As we confront the COVID-19 outbreak, it’s important to take steps to protect your health and that of others. It’s also important to protect yourself against scams related to COVID-19. Below are some common cons and how you can prevent becoming a victim to scammers.
Scammers may claim to be from the U.S. Department of the Treasury and promise to help you get COVID-19 related grants or checks in exchange for personal information. This is a scam.
Here’s what the Treasury Department says:
"If you receive calls, emails, or other communications claiming to be from the Treasury Department and offering COVID-19 related grants or stimulus payments in exchange for personal financial information, or an advance fee, or charge of any kind, including the purchase of gift cards, please do not respond. These are scams. Please contact the FBI at https://www.ic3.gov/default.aspx so that the scammers can be tracked and stopped."
Information about how the IRS will distribute economic impact payments may be found HERE.
Unfortunately, scammers use events like this pandemic to take advantage of your generosity. Many will even use names that resemble that of a real charity. What can you do? Here are a couple of tips:
Criminals seeking to obtain your sensitive personal and financial information may use robocalls and text messages to rob you.
Here are helpful tips from the Federal Communications Commission (FCC) about how to protect yourself from scams:
The Federal Trade Commission provides resources about how to avoid common scams, including products with unsupported claims about treating COVID-19, fake test kits, and scams targeting senior citizens, businesses, and others.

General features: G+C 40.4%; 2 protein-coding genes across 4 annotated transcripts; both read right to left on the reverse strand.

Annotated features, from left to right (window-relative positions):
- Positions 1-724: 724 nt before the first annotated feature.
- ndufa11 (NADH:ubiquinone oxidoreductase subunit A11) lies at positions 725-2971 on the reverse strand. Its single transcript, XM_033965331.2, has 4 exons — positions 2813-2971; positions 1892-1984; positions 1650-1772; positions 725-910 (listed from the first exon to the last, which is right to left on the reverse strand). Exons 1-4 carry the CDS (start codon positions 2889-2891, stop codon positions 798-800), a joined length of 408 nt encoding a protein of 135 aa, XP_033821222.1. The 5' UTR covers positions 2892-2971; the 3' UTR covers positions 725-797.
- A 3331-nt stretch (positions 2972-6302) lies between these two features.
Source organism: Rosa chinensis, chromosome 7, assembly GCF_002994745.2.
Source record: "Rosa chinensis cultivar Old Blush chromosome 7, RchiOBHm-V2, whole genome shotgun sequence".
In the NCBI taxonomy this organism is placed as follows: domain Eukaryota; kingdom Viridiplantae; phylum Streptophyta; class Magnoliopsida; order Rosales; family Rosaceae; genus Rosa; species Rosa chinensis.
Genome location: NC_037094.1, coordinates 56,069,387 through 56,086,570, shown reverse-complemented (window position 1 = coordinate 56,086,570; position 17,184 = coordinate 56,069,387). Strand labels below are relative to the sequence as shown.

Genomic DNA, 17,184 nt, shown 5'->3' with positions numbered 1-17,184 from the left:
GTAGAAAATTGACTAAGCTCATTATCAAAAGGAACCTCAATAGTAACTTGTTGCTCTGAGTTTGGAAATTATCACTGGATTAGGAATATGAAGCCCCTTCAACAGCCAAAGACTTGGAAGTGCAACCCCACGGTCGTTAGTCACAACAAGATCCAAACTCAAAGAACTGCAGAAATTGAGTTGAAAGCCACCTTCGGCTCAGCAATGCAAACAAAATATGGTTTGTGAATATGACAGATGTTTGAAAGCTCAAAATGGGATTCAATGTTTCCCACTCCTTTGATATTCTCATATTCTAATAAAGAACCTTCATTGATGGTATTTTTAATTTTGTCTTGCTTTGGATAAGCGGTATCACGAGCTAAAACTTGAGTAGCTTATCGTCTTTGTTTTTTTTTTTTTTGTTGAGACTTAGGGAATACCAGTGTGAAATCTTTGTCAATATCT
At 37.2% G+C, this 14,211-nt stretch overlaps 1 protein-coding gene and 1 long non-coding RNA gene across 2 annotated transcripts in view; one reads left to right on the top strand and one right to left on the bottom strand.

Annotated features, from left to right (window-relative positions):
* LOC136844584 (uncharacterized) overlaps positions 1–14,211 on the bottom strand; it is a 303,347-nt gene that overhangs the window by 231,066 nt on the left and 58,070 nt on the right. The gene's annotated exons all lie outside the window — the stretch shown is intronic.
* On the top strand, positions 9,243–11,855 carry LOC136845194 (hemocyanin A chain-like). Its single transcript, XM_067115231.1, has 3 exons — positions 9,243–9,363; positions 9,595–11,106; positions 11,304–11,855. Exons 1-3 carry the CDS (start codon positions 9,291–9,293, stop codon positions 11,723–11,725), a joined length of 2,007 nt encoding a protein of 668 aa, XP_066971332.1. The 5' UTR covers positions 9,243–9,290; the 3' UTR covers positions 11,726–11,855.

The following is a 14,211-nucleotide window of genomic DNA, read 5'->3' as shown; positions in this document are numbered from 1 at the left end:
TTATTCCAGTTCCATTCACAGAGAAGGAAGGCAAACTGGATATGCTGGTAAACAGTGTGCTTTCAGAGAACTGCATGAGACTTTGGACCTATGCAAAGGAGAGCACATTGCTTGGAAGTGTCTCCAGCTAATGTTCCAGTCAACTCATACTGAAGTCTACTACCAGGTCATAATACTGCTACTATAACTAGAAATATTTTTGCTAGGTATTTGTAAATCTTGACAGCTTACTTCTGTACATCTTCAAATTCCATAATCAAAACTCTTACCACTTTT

Visit the FTC’s website HERE to learn more about the scams they’ve uncovered and how to avoid becoming a victim of them.
Often, emails or texts from scammers contain ransomware or other malicious programs that are designed to steal your valuable personal information, including your social security number and login information for your bank accounts.
Help avoid this scam by keeping your software updated and using security software.
For more information, please visit the FTC’s website on Phishing scam.
Another way of scamming people is through misinformation and rumors. To be sure you have accurate information relating to COVID-19, use trusted sources like the Centers for Disease Control and Prevention (CDC) and the World Health Organization. The Federal Agency of Emergency Management (FEMA) has also released information on rumors related to COVID-19.
Please report COVID-19 related fraud schemes by calling the National Center for Disaster Fraud hotline toll-free at 1-866-720-5721 or by emailing email@example.com. If you think you’ve found a cyber scam, please submit the complaint to the Federal Bureau of Investigation.